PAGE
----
Christianity and Liberalism

Christianity and Liberalism

Christianity and Liberalism

Christianity and Liberalism

Synopsis

This classic defense of orthodox Christianity, written to counter the liberalism that arose in the early 1900s, establishes the importance of scriptural doctrine and contrasts the teachings of liberalism and orthodoxy on God and man, the Bible, Christ, salvation, and the church. John Gresham Machen's Christianity and Liberalism has remained relevant through the years ever since its original publication in 1923. It was named one of the top 100 books of the millennium by World magazine and one of the top 100 books of the twentieth century by Christianity Today. / "An admirable book. For its acumen, for its saliency, and for its wit, this cool and stringent defense of orthodox Protestantism is, I think, the best popular argument produced [in the controversy between Christianity and liberalism]." / -- Walter Lippmann in A Preface to Morals / "It is my conviction that Machen's book can still speak today.... Even for those who do not agree with his central thesis, Christianity and Liberalism can still be understood as representing one of the literary artifacts of a generation that had come to see liberalism as leading inexorably to a sentimentalized religion that had nothing to do with the God of the Bible or, indeed, with real life." / -- Carl R. Trueman (from the foreword) / Westminster Theological Seminary

Excerpt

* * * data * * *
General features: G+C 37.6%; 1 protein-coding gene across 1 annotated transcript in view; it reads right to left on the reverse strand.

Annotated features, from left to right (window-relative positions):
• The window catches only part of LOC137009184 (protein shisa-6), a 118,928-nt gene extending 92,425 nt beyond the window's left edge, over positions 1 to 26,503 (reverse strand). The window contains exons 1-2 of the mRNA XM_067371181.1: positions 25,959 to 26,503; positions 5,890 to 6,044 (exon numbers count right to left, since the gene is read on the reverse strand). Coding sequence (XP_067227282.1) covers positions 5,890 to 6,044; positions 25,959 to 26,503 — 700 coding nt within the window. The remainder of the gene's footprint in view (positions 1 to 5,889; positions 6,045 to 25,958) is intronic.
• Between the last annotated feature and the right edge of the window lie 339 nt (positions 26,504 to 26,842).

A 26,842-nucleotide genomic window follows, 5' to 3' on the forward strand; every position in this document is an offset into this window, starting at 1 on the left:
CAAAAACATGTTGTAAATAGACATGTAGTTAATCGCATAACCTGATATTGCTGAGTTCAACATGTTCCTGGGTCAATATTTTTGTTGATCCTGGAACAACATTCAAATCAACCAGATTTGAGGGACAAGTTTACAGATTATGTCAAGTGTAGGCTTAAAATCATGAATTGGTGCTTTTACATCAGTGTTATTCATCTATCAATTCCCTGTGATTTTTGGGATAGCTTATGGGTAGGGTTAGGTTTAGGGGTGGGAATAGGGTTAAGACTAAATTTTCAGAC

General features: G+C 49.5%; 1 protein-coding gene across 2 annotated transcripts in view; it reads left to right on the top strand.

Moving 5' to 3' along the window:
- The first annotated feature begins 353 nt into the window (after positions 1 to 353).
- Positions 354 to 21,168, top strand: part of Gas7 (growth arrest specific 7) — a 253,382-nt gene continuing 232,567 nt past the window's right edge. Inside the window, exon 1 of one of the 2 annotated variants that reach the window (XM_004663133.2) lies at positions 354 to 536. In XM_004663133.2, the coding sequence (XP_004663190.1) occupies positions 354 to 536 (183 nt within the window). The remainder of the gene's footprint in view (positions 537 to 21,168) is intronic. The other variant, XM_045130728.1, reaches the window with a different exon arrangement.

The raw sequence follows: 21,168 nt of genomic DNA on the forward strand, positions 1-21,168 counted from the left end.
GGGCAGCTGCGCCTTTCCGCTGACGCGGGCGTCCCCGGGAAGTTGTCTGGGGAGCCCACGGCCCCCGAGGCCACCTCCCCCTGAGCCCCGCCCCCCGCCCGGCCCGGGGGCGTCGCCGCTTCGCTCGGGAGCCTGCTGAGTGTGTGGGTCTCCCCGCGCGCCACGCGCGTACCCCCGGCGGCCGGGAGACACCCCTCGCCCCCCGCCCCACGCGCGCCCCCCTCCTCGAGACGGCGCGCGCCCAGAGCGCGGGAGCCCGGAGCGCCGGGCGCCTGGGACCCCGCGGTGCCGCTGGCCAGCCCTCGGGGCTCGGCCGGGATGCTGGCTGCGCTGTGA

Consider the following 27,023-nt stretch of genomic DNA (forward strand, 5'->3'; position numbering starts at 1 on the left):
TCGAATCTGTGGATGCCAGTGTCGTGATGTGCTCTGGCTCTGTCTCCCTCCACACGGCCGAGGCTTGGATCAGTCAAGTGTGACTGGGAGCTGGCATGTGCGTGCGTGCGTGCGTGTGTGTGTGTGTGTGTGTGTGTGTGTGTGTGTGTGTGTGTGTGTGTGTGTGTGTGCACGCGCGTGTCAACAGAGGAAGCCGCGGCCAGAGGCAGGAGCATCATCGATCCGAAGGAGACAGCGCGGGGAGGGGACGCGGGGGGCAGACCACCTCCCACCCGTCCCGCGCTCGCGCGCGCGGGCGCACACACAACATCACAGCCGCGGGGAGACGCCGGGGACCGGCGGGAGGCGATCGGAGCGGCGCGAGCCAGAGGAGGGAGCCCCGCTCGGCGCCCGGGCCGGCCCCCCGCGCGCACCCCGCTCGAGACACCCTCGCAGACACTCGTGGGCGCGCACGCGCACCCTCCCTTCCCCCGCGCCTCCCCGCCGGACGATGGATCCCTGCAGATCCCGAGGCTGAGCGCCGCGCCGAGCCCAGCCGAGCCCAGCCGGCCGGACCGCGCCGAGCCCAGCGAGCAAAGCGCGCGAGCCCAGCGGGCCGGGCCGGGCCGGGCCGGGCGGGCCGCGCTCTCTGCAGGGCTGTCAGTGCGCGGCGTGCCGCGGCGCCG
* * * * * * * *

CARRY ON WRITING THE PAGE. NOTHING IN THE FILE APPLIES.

Those few people today who have heard of the name J. Gresham Machen (1881–1937) almost certainly know him as the author of the book that is reprinted here, Christianity and Liberalism. in his own time, he had a somewhat broader reputation: as a controversial Presbyterian churchman; as a New Testament scholar (whose Greek primer is still in print); as a Princeton Theological Seminary professor; as a thorn in the flesh of both the seminary board and his denomination; as the opponent of the Nobel Laureate, Pearl Buck; as a libertarian litigant on the issue of jay walking; and as the founder of two institutions that survive to this day, Westminster Theological Seminary in Philadelphia and the Orthodox Presbyterian Church.

The context of Christianity and Liberalism (the so-called modernist-fundamentalist battles of the early twentieth century) and its central thesis (that liberalism is not a legitimate form of historic Christianity but rather a different religion entirely) meant ix

1. Machen summed up his thesis in a letter to The British Weekly, September 11, 1924: “The truth is that the manifold religious life of the present day, despite interlocking of the branches and much interaction, does not spring from one root but from two. One root is Christianity; the other is a naturalistic or agnostic modernism which, despite Christian influences in detail, is fundamentally hostile to the Christian faith.”

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